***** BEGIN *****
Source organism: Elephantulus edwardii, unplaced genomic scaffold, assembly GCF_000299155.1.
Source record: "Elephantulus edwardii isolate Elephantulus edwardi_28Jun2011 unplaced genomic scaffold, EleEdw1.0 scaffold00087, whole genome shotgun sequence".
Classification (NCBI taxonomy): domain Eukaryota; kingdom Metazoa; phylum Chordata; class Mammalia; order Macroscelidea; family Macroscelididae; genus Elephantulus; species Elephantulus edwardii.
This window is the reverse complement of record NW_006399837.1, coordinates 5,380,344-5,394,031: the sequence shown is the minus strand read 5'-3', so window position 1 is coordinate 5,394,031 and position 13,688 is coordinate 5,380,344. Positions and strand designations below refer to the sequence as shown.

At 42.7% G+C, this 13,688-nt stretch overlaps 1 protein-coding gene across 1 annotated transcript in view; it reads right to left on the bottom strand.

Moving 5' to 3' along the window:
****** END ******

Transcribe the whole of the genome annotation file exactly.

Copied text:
Source organism: Elephantulus edwardii, unplaced genomic scaffold, assembly GCF_000299155.1.
Source record: "Elephantulus edwardii isolate Elephantulus edwardi_28Jun2011 unplaced genomic scaffold, EleEdw1.0 scaffold00087, whole genome shotgun sequence".
Classification (NCBI taxonomy): domain Eukaryota; kingdom Metazoa; phylum Chordata; class Mammalia; order Macroscelidea; family Macroscelididae; genus Elephantulus; species Elephantulus edwardii.
This window is the reverse complement of record NW_006399837.1, coordinates 5,380,344-5,394,031: the sequence shown is the minus strand read 5'-3', so window position 1 is coordinate 5,394,031 and position 13,688 is coordinate 5,380,344. Positions and strand designations below refer to the sequence as shown.

At 42.7% G+C, this 13,688-nt stretch overlaps 1 protein-coding gene across 1 annotated transcript in view; it reads right to left on the bottom strand.

Moving 5' to 3' along the window: